DHARAMSALA—Tibetans are mourning the loss of a leading environmental campaigner whose helicopter crashed in the Himalayas.
Yeshi Choedon Lama, 37, died when the helicopter in which she was traveling crashed into the side of a mountain in eastern Nepal in bad weather Sept. 22. All 24 people on board were killed, including a minister in the Nepalese government.
'“The better half of my life is gone,” Yeshi Choedon’s husband, Tashi Dorjee Lama, told RFA’s Tibetan service. “This tragedy has turned my life to emptiness. I am speechless and I cannot express it.”
Yeshi Choedon was a prominent member of the exiled Tibetan community in India, known for her environmental work to protect the sensitive mountain ecosystems of the Himalayas. She was a mother of two children.
“The Himalayan region is considered by people in India and Nepal to be a holy place, and their work was to conserve this region,” Tenpa Tsering, a relative of Yeshi Choedon, said.
“Their projects were going very well, and their last trip was to celebrate and hand over projects to local people.”
The better half of my life is gone. This tragedy has turned my life to emptiness.
“As His Holiness the Dalai Lama stressed on several occasions, her focus was on the conservation of the environment. We were very proud of her work and contributions,” he said.
Born in 1969 to the head of a major monastery and the daughter of a leading Buddhist teacher, Yeshi Choedon was educated at Bethany School and the Loreto Catholic convent school in Darjeeling, and at the Bishop Cotton School in Bangalore, southern India.
After graduating from Middlebury College in the United States, she returned to India and joined the World Wildlife Fund (WWF) in 1997.
The colleagues we have lost had dedicated their lives to conserving the extraordinary natural resources of Nepal and of the Earth. Their deaths are a huge blow to conservation efforts in Nepal, and worldwide. They will be greatly missed.
Seven WWF staff from Nepal, Britain, and the United States were on board, as well as high-ranking government officials, representatives of other agencies, journalists, and Russian crew, WWF said in a statement.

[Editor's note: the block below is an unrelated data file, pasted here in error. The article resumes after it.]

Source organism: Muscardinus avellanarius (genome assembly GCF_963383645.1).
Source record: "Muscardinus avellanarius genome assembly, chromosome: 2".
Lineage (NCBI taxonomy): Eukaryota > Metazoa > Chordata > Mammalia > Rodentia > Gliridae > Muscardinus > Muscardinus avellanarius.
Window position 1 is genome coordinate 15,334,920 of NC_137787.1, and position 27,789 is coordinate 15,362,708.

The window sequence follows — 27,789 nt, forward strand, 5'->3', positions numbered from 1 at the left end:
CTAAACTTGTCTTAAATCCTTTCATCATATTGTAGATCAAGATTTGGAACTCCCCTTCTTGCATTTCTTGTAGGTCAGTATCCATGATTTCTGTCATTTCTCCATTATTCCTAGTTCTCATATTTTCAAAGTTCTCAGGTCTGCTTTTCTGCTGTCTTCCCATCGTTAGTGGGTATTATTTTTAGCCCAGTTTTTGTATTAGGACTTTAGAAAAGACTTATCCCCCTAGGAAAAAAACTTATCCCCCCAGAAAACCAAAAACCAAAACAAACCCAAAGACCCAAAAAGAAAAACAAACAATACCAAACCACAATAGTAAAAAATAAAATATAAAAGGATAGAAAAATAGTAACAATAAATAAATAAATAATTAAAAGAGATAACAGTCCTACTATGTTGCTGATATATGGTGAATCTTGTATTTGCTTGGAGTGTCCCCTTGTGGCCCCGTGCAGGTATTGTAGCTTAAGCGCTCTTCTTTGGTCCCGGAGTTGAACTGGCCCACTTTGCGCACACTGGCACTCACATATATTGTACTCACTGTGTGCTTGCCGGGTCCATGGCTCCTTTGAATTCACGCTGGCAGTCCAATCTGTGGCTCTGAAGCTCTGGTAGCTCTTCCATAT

“The colleagues we have lost had dedicated their lives to conserving the extraordinary natural resources of Nepal and of the Earth,” WWF-UK Chief Executive Robert Napier said. “Their deaths are a huge blow to conservation efforts in Nepal, and worldwide. They will be greatly missed.”
The wreckage of the Shree Air helicopter was found 1.8 kms (1.15 miles) from Ghunsa village, about 300 kms from the Nepalese capital Kathmandu.
It had been flying to a ceremony in which the Nepalese government was to turn over conservation of the wildlife and habitats surrounding Kangchenjunga—also spelled Kanchanjanga or Kinchinjunga, and the world’s third-highest mountain—to a coalition of local communities.
The helicopter was due to land in Taplejung but failed to arrive. An air and land search began quickly but was hampered by poor weather, which reduced visibility, and the remote location.
The Kangchenjunga Conservation Area is known for its rich biodiversity, spectacular scenery, and vibrant cultural heritage.
Launched in 1998, it is designed to conserve globally threatened wildlife species such as the snow leopard and red panda while supporting local communities through health services, informal education, and income-generating activities.
Original reporting by RFA’s Tibetan service. Edited and translated by Karma Dorjee. RFA Tibetan service director: Jigme Ngapo. Written for the Web in English by Luisetta Mudie and edited by Sarah Jackson-Han.